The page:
Apart from the rally, campaigns and competitions will be held in seven colleges in the city as part of the initiative.

Equ-All A rally for gender equality in Thiruvananthapuram on June 14All images courtesy: Kalyani Vallath
news Gender Sunday, June 10, 2018 - 17:21

The boys wanted to leave, they were not interested. The girls stayed only because there were going to be prizes.

Kalyani Vallath knew it was not going to be easy when she came to University College in Thiruvananthapuram to talk about a ‘Gender Equality Rally’. She put together some competitions and little prizes so they’d at least listen to what she had to say. With her was Shyama, a transgender person who had completed her higher studies and reached a good place, fighting her way through life for mere acceptance.

Once Shyama’s speech was over, the boys who had wanted to leave did not go anywhere and the girls were crying. Kalyani, who was also in tears listening to Shyama, knew then that she had made at least a small impact and that this gender rally could actually mean something more than a day’s walk to be forgotten later.

Shyama

“Her (Shyama’s) speech was an eyeopener. Most of us had not interacted with a transgender person so closely before. For many, transgender people meant the hijras you see on trains to north India. Shyama spoke of the days when everyone else in her class pointed fingers at her because she was different, when even the professor would use her as an example to talk about Shikhandi of Mahabharata. Many trans people could not be so bold. They discontinue their education, get beaten up and are branded mad,” Kalyani says feelingly, sitting at her institute, Vallaths Total English Solutions or TES.

The idea for the gender rally came, she says, when her students at TES approached her to do something about all the abuse of women you hear and read about every day. Let’s do a rally, they said. Kalyani, however, had her misgivings – how many of these 150 students would actually turn up. It was monsoon time too. She asked them, why not do a rally for all the genders, make it a gender equality walk?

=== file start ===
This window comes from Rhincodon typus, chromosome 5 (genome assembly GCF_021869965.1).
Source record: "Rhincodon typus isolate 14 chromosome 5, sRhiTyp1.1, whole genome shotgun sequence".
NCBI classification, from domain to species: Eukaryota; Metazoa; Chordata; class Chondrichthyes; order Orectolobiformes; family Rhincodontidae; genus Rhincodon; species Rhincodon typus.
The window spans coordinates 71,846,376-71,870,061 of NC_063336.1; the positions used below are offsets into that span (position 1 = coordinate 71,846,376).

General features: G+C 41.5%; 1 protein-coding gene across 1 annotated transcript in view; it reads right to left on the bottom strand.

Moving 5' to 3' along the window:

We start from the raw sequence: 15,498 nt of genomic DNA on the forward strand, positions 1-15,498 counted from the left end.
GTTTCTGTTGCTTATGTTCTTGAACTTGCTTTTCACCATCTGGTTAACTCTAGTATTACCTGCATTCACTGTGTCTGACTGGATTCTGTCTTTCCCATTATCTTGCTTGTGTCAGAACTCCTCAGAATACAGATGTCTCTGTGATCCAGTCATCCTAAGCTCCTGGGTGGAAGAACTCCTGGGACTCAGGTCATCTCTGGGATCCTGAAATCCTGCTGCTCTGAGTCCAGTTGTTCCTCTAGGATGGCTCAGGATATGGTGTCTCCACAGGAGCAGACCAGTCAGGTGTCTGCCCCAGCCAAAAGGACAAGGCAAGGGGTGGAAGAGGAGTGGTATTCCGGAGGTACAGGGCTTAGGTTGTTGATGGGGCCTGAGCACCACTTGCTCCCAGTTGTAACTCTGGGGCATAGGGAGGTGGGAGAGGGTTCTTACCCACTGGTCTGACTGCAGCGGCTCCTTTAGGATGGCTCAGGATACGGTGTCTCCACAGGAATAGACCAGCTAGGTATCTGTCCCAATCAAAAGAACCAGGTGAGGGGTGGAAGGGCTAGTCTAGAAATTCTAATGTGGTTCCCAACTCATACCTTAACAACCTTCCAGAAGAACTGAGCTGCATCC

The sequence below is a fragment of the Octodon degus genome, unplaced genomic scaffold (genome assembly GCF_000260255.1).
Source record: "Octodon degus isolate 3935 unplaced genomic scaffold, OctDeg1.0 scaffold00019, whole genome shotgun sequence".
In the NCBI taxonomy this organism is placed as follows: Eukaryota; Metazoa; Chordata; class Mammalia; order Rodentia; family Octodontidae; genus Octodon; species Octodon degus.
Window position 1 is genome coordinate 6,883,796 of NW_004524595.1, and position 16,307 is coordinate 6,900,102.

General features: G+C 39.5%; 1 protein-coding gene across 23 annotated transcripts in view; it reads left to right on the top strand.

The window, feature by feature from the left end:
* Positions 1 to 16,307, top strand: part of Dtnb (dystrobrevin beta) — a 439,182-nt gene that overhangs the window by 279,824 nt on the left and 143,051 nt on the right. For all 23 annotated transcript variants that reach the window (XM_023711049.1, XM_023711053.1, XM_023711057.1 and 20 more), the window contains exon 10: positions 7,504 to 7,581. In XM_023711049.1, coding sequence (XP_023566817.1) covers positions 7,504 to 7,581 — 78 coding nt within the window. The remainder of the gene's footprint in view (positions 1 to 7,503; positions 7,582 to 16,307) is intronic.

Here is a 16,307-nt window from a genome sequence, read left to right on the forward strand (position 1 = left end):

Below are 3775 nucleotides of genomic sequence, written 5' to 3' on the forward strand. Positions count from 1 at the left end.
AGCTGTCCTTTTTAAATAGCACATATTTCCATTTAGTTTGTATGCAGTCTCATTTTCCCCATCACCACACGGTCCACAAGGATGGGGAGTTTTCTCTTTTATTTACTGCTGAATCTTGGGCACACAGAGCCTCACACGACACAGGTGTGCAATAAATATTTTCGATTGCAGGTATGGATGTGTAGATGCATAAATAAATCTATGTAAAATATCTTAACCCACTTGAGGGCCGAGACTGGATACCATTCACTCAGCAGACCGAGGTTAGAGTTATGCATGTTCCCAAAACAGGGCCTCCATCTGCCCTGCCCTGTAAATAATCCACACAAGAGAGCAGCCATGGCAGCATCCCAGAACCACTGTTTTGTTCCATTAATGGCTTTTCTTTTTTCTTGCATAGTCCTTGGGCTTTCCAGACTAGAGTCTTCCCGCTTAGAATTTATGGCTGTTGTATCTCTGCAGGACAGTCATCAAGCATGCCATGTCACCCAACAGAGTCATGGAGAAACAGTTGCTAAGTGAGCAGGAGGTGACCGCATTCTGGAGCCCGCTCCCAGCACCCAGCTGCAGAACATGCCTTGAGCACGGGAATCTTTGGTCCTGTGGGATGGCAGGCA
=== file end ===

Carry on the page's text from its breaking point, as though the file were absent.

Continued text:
So then it became that – ‘Equ-All’, a non-profit initiative by people from all walks of life to make society sit up and take note of issues related to gender and sexuality. As part of the initiative, there will be campaigns and competitions held in seven colleges in and around Thiruvananthapuram. The walk itself will happen on June 14, from Manaveeyam Veedi at 3 pm.

“It’s not just my students. Lots of others have joined. Queerythm and Oasis, groups for the LGBTIQ community, are organising it with us. There is also support from Sakhi Women’s Resource Centre and Nireeksha, a women’s theatre group,” Kalyani says.

Kalyani Vallath

It could not, of course, end with a walk. It had to go on. So then another suggestion came from the students. Why not have a print campaign with people writing an ‘It happened to me’ piece on paper, like it used to appear in Tinkle Digest? Kalyani liked the idea. Social media campaigns were all too many these days and becoming stale too. But a print campaign would be novel.

“The piece would be about gender related experiences. It needn’t be just about oppression but anything related to gender. It can be in Malayalam or English, any language you like to express in. It can be incomplete fragments too,” Kalyani says.

The organisers are keeping boxes in colleges for people to put in their stories. And later it would be published as a book, written by anonymous people from across the country. There can be studies on the stories, Kalyani hopes, and discussions.

People who take part in the rally will become better human beings, Kalyani is sure. They will think twice before oppressing someone in terms of gender. As of now, few seem interested.

“Men have this idea that anything gender-related is for women, it’s got nothing to do with them. And women are sceptical. One big question was – will a road rally really help society? For this is an issue that starts with the family. Educated people have said they are against the rally because in a state like Kerala, nothing will happen. To that, we have come up with a beautiful analogy: Darkness may still exist, but let there be another sunrise,” Kalyani smiles.

Also read: Kerala baby has miraculous escape after cradle blows away in the wind

Show us some love and support our journalism by becoming a TNM Member - Click here.